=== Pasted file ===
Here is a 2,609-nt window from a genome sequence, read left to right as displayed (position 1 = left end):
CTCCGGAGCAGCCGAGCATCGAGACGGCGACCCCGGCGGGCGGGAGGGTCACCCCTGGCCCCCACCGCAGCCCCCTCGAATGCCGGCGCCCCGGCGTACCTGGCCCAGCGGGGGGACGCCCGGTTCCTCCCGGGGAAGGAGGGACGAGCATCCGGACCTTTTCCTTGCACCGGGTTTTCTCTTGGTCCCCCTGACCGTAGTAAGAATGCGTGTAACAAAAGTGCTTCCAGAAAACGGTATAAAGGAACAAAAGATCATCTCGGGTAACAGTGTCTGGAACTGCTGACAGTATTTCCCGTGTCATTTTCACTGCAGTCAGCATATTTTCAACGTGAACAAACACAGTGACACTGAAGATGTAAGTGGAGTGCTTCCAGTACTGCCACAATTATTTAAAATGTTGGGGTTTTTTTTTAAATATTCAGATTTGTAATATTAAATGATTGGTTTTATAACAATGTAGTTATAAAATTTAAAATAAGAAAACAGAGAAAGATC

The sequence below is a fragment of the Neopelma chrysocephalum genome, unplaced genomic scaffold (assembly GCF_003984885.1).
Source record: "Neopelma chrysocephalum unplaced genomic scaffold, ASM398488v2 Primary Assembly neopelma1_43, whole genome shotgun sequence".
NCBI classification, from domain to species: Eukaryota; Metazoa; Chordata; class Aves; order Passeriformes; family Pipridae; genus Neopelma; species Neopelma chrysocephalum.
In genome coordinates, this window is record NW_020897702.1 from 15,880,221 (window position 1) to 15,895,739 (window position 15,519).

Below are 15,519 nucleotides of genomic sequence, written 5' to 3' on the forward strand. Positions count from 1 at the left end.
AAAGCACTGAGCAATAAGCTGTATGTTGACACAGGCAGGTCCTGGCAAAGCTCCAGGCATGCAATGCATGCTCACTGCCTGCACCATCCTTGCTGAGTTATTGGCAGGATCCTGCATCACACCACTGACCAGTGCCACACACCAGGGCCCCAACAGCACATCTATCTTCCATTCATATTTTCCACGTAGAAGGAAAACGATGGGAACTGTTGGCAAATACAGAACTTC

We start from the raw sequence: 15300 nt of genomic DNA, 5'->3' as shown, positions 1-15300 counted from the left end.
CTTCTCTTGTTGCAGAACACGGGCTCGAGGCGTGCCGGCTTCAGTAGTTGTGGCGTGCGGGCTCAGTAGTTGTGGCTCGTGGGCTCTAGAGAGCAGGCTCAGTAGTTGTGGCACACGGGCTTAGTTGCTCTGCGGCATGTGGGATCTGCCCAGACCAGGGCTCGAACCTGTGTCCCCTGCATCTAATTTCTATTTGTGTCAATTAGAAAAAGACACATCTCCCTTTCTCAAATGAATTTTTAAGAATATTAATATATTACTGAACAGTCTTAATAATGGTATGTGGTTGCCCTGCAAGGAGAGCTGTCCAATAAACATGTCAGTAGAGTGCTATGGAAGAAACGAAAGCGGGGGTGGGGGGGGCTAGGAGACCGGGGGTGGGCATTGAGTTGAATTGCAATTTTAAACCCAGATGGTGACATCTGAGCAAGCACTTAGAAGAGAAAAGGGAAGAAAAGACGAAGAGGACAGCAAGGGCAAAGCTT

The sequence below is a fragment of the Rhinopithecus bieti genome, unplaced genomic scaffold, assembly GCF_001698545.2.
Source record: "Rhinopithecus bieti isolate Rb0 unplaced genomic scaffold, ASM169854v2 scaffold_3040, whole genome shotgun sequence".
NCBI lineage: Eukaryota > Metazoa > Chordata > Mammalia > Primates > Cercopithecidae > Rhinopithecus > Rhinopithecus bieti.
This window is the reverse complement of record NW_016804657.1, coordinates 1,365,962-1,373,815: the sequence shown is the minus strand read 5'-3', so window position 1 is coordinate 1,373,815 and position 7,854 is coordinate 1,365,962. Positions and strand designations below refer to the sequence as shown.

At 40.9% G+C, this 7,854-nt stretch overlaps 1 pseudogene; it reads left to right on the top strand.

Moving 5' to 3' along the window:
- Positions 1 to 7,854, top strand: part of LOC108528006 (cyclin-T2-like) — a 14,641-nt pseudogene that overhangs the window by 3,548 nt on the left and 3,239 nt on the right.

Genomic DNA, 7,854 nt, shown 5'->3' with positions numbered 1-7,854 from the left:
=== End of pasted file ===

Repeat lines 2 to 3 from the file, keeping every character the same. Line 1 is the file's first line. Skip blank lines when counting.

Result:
CTCCGGAGCAGCCGAGCATCGAGACGGCGACCCCGGCGGGCGGGAGGGTCACCCCTGGCCCCCACCGCAGCCCCCTCGAATGCCGGCGCCCCGGCGTACCTGGCCCAGCGGGGGGACGCCCGGTTCCTCCCGGGGAAGGAGGGACGAGCATCCGGACCTTTTCCTTGCACCGGGTTTTCTCTTGGTCCCCCTGACCGTAGTAAGAATGCGTGTAACAAAAGTGCTTCCAGAAAACGGTATAAAGGAACAAAAGATCATCTCGGGTAACAGTGTCTGGAACTGCTGACAGTATTTCCCGTGTCATTTTCACTGCAGTCAGCATATTTTCAACGTGAACAAACACAGTGACACTGAAGATGTAAGTGGAGTGCTTCCAGTACTGCCACAATTATTTAAAATGTTGGGGTTTTTTTTTAAATATTCAGATTTGTAATATTAAATGATTGGTTTTATAACAATGTAGTTATAAAATTTAAAATAAGAAAACAGAGAAAGATC

The sequence below is a fragment of the Neopelma chrysocephalum genome, unplaced genomic scaffold (assembly GCF_003984885.1).